Agency says social media photos of residue in North and South Saskatchewan rivers misleading

I’ve been to where the two rivers merge several times in the past – the one river is almost brown vs. the other’s bluer.  The top image below is a result of lighting showing the brown section as almost shiny.

Eric

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Oil residue? Water Security Agency says not the case where Sask. rivers meet

Agency says social media photos of residue in North and South Saskatchewan rivers misleading

By Devin Heroux, CBC News

Posted: Sep 08, 2016 5:30 AM CT Last Updated: Sep 08, 2016 5:30 AM CT

river-1

Photos like this of the Saskatchewan Forks have been circulating around social media in the wake of the Husky oil spill. The Water Security Agency says the North Saskatchewan River is naturally more muddy compared to the South Saskatchewan River. (James Smith Cree Nation/Submitted to CBC)

It’s a bit of an oily mystery causing a lot of conversation on social media. Photos showing a huge contrast in water quality where the North and South Saskatchewan Rivers meet are being circulated on Facebook. Many of the comments express concerns about the Husky oil spill.

Sam Ferris, an official with the Saskatchewan Water Security Agency, says what people are seeing has nothing to do with the Husky oil spill.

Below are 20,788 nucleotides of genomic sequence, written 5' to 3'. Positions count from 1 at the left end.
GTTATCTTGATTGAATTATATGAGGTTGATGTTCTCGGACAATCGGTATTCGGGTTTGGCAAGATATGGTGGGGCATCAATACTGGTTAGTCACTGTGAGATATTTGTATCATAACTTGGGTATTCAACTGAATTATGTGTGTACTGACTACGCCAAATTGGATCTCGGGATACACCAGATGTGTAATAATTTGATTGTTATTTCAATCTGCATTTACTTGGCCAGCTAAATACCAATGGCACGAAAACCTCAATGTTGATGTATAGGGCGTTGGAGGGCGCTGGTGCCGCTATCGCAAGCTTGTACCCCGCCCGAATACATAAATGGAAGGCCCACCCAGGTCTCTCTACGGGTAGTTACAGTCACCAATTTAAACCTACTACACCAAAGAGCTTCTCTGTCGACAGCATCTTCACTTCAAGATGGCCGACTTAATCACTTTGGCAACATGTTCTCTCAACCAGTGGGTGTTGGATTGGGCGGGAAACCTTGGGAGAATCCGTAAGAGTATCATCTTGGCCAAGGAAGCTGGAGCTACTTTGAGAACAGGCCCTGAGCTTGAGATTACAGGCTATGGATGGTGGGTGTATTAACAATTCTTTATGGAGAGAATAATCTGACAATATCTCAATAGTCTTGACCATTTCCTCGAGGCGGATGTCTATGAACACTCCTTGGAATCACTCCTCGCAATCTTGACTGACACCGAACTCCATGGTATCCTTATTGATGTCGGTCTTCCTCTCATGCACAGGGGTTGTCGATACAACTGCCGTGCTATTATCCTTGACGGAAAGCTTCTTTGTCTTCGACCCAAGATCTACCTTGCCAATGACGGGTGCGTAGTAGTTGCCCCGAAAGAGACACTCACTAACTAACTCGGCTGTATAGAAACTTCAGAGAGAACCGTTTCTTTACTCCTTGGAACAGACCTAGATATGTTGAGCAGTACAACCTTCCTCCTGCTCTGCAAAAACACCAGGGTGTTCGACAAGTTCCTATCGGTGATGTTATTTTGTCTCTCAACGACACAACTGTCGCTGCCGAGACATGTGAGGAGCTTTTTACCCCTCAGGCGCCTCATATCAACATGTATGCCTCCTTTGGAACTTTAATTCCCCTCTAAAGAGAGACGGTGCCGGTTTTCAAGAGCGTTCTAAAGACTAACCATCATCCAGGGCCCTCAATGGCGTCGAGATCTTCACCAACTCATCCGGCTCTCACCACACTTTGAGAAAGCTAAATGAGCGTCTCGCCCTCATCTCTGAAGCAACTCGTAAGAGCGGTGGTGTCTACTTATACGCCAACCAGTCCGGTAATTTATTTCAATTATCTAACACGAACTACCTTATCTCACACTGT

“What people are seeing is not oil, it’s just the natural condition of the river,” said Ferris.

“The water from the North Saskatchewan River tends to always be more muddy when it’s in high flow stages.”

Ferris said the South Saskatchewan River has relatively clean, transparent water because it’s downstream of the Gardiner Dam.

Since the late-July oil spill into the North Saskatchewan River there have been concerns expressed by many communities along the water way. The most recent concerns came from the James Smith Cree Nation.

river-2

The Water Security Agency says the North Saskatchewan River is naturally more muddy than the South Saskatchewan River and that it’s not Husky Energy oil people are seeing in the river. (James Smith Cree Nation/Submitted to CBC)

Ferris said the Water Security Agency has people on the ground testing the water quality regularly.

“It’s getting quite a long time since the Husky oil spill occurred,” said Ferris.

“Not saying it’s impossible, but it’s highly unlikely that we’re going to see a lot of oil on the river or something that would affect the North Saskatchewan River to the magnitude people are reporting.”

Ferris said he’s seen a number of photos from where the rivers meet and photos of the foam downstream of the Codette Reservoir. He said he appreciates the good intent of individuals reporting the things they see but also admits it can be distracting from the real issue.

“It does take away some time in terms of dealing with other aspects of the spill.”

 

 

About prosperitysaskatchewan

Consultant on Saskatchewan's natural resources.

Posted on September 9, 2016, in economic impact, oil, political. Bookmark the permalink. Leave a comment.

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